“I am not happy with [this agreement], because I do not have any confidence in the Cambodian People’s Party, because I think back to the Funcinpec regime,” Hing said, referring to the once-dominant royalist party which was bullied into a power-sharing agreement with the CPP after the 1993 election. Funcinpec’s political power steadily eroded in successive coalitions with Hun Sen’s party.

“The CPP has power, and we do not have any power at all. Whatever the CPP wants to do, they will be able to do.”

Sim Vuthy, a Phnom Penh market vendor and fervent opposition supporter, also said he was afraid that the CNRP, like Funcinpec, would not stand up to the CPP in parliament and instead adopt their ways.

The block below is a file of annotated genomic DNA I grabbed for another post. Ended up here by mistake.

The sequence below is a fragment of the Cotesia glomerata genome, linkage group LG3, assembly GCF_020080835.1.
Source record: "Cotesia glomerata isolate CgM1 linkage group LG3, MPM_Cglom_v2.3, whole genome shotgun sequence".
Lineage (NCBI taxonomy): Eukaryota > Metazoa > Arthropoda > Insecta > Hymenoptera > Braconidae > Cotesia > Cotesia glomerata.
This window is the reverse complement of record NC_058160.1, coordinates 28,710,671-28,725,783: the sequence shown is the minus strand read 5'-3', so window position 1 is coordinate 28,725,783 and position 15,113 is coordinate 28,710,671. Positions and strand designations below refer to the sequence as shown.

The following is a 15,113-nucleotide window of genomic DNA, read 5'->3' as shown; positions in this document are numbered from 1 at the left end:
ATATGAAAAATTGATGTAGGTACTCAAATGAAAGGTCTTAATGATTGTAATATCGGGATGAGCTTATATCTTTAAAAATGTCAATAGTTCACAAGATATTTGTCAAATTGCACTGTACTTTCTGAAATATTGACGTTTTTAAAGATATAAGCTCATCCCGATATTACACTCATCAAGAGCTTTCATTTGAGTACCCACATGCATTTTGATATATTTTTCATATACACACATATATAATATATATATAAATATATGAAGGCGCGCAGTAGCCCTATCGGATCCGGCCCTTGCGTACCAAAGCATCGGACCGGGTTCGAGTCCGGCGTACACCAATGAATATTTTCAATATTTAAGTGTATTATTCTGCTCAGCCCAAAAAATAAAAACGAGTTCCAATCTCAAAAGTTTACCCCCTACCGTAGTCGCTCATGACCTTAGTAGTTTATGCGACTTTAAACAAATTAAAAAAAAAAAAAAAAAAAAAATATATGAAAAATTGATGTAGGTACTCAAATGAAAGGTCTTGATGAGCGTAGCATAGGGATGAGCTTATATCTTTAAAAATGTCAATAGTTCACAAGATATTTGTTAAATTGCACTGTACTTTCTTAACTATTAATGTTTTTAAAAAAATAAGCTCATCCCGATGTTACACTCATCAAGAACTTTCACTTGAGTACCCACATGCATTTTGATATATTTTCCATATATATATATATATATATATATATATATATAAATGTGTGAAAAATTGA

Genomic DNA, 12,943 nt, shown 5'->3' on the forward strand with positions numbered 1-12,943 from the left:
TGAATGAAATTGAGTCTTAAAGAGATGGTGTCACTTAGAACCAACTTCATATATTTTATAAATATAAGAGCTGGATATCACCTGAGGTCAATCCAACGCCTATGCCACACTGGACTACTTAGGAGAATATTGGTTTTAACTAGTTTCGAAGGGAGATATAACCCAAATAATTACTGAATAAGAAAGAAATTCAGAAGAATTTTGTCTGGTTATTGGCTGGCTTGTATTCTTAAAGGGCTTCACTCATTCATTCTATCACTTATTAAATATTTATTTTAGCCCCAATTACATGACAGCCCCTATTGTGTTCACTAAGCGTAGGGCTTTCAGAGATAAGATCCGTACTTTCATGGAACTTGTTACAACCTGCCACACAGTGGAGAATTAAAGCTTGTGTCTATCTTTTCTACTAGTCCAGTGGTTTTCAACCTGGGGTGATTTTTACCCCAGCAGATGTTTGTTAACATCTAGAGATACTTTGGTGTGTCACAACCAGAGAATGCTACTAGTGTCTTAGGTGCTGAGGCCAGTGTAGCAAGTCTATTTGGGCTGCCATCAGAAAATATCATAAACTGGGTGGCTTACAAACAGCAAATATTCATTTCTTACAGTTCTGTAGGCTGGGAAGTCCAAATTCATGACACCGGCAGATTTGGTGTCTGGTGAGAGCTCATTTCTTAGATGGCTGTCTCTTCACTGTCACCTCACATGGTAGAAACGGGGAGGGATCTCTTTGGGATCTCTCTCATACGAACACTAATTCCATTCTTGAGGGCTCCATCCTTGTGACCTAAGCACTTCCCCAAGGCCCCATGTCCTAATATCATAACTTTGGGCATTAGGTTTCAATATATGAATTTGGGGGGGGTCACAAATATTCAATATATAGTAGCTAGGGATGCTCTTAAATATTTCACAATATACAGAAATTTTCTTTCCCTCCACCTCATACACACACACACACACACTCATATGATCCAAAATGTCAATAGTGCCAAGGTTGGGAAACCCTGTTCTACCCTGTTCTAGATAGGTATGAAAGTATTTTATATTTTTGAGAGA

“Honestly, my heart is not happy, because I am afraid that [the CNRP] will also become corrupt.”

Other supporters, however, were cautiously optimistic.

Phak Vannak, who represents a community in Kampong Speu’s Omlaing commune that is locked in an ongoing land dispute with a sugar company owned by tycoon Ly Yong Phat, said he hoped that the victims of land grabs would no longer be ignored in parliament with the CNRP present.

“Those two parties have to respect human rights. And I would like to say to the CNRP: Please don’t think about power too much. Think about the people who are the victims so they can improve their futures.”

Soem Sim, a teacher from Kampong Cham who approved of the deal but remained wary of CPP “tricks”, agreed.